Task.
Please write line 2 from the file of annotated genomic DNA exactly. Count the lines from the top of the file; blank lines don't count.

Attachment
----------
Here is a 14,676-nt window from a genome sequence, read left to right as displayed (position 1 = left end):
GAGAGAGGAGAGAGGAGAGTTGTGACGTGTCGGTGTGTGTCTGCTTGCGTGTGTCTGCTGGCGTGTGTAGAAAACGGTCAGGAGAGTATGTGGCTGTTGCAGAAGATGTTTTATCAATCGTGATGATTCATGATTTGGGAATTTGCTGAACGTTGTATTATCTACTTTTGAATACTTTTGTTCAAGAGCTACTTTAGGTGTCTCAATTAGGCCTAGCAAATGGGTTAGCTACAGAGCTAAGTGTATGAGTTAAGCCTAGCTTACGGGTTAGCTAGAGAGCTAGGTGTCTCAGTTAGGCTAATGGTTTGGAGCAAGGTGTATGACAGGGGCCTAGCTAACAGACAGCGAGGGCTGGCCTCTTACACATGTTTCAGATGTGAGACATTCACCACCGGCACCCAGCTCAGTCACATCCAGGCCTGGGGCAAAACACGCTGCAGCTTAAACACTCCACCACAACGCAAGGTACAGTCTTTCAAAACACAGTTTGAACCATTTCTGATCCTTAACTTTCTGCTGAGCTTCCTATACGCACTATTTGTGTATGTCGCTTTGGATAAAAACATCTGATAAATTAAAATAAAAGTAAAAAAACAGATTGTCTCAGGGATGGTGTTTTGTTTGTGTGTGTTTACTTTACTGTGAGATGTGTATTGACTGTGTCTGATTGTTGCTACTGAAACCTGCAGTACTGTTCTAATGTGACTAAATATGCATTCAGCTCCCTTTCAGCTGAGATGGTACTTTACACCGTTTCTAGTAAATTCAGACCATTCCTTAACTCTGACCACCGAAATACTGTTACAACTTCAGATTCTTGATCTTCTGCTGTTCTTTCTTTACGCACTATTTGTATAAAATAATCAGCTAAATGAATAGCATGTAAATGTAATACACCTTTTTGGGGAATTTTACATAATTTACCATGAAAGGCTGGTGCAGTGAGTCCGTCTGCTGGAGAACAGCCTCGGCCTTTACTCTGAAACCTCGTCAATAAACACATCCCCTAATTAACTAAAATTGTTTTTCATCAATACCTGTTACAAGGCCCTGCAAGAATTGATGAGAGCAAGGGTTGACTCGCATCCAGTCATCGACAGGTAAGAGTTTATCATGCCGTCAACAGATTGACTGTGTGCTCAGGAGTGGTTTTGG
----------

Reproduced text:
GAGAGAGGAGAGAGGAGAGTTGTGACGTGTCGGTGTGTGTCTGCTTGCGTGTGTCTGCTGGCGTGTGTAGAAAACGGTCAGGAGAGTATGTGGCTGTTGCAGAAGATGTTTTATCAATCGTGATGATTCATGATTTGGGAATTTGCTGAACGTTGTATTATCTACTTTTGAATACTTTTGTTCAAGAGCTACTTTAGGTGTCTCAATTAGGCCTAGCAAATGGGTTAGCTACAGAGCTAAGTGTATGAGTTAAGCCTAGCTTACGGGTTAGCTAGAGAGCTAGGTGTCTCAGTTAGGCTAATGGTTTGGAGCAAGGTGTATGACAGGGGCCTAGCTAACAGACAGCGAGGGCTGGCCTCTTACACATGTTTCAGATGTGAGACATTCACCACCGGCACCCAGCTCAGTCACATCCAGGCCTGGGGCAAAACACGCTGCAGCTTAAACACTCCACCACAACGCAAGGTACAGTCTTTCAAAACACAGTTTGAACCATTTCTGATCCTTAACTTTCTGCTGAGCTTCCTATACGCACTATTTGTGTATGTCGCTTTGGATAAAAACATCTGATAAATTAAAATAAAAGTAAAAAAACAGATTGTCTCAGGGATGGTGTTTTGTTTGTGTGTGTTTACTTTACTGTGAGATGTGTATTGACTGTGTCTGATTGTTGCTACTGAAACCTGCAGTACTGTTCTAATGTGACTAAATATGCATTCAGCTCCCTTTCAGCTGAGATGGTACTTTACACCGTTTCTAGTAAATTCAGACCATTCCTTAACTCTGACCACCGAAATACTGTTACAACTTCAGATTCTTGATCTTCTGCTGTTCTTTCTTTACGCACTATTTGTATAAAATAATCAGCTAAATGAATAGCATGTAAATGTAATACACCTTTTTGGGGAATTTTACATAATTTACCATGAAAGGCTGGTGCAGTGAGTCCGTCTGCTGGAGAACAGCCTCGGCCTTTACTCTGAAACCTCGTCAATAAACACATCCCCTAATTAACTAAAATTGTTTTTCATCAATACCTGTTACAAGGCCCTGCAAGAATTGATGAGAGCAAGGGTTGACTCGCATCCAGTCATCGACAGGTAAGAGTTTATCATGCCGTCAACAGATTGACTGTGTGCTCAGGAGTGGTTTTGG